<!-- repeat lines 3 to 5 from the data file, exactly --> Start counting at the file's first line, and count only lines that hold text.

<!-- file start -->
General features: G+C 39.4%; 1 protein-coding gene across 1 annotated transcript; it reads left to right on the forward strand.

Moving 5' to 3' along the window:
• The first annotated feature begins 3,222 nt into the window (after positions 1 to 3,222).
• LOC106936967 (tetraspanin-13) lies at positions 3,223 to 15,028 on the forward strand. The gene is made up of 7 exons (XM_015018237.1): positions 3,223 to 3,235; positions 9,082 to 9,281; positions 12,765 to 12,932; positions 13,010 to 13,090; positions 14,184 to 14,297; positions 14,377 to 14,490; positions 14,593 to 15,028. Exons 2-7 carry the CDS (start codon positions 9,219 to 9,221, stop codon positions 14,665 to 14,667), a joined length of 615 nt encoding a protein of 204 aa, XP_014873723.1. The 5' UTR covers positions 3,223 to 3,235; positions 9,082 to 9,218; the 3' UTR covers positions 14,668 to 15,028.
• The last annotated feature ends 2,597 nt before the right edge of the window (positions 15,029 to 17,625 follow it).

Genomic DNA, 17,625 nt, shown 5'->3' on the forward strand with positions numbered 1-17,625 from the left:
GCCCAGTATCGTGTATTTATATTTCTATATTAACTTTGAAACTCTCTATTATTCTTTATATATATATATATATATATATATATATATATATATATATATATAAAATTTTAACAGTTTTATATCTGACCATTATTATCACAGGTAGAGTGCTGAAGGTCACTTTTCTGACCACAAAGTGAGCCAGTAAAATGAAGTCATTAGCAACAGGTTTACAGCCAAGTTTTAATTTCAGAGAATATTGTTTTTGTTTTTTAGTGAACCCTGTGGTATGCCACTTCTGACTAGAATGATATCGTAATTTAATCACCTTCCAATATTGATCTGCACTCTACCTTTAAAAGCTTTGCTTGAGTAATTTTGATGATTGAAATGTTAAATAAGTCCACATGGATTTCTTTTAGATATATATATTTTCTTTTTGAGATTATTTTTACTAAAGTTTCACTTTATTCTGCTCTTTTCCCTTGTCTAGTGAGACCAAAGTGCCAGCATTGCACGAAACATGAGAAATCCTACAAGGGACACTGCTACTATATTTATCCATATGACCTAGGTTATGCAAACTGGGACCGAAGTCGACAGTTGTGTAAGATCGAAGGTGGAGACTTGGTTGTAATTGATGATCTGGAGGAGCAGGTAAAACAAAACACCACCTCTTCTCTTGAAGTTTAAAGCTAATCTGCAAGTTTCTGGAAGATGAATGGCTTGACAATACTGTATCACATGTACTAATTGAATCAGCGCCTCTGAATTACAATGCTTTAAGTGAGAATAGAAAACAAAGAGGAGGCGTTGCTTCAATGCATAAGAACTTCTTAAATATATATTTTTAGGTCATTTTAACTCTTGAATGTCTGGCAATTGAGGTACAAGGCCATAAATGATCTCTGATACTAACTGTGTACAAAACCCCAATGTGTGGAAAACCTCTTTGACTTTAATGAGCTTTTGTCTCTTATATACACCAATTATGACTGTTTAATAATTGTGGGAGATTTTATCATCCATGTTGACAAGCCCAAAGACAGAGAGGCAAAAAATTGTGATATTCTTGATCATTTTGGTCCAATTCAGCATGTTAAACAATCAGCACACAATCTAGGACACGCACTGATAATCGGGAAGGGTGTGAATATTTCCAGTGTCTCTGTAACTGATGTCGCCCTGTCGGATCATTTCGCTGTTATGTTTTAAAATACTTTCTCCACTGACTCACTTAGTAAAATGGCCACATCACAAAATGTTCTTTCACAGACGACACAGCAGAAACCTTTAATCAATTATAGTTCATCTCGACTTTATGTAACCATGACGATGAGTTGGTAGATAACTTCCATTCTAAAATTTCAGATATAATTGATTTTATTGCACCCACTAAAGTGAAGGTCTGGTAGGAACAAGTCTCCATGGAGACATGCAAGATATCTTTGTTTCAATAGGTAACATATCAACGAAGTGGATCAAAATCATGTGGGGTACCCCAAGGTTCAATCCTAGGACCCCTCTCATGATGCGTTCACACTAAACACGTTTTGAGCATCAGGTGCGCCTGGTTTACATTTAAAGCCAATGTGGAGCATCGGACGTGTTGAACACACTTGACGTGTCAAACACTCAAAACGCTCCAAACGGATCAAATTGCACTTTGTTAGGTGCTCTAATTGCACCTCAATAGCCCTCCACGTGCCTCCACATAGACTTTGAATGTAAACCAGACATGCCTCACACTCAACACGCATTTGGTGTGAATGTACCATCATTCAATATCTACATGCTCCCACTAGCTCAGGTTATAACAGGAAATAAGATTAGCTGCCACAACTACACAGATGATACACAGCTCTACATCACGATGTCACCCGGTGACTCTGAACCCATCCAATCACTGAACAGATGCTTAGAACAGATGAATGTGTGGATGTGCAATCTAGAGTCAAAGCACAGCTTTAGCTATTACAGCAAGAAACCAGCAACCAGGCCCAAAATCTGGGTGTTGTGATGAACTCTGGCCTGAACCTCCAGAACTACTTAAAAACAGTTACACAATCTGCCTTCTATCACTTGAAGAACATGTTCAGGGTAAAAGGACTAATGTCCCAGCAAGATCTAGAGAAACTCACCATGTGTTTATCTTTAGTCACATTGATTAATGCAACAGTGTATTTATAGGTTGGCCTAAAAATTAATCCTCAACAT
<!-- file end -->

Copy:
• The first annotated feature begins 3,222 nt into the window (after positions 1 to 3,222).
• LOC106936967 (tetraspanin-13) lies at positions 3,223 to 15,028 on the forward strand. The gene is made up of 7 exons (XM_015018237.1): positions 3,223 to 3,235; positions 9,082 to 9,281; positions 12,765 to 12,932; positions 13,010 to 13,090; positions 14,184 to 14,297; positions 14,377 to 14,490; positions 14,593 to 15,028. Exons 2-7 carry the CDS (start codon positions 9,219 to 9,221, stop codon positions 14,665 to 14,667), a joined length of 615 nt encoding a protein of 204 aa, XP_014873723.1. The 5' UTR covers positions 3,223 to 3,235; positions 9,082 to 9,218; the 3' UTR covers positions 14,668 to 15,028.
• The last annotated feature ends 2,597 nt before the right edge of the window (positions 15,029 to 17,625 follow it).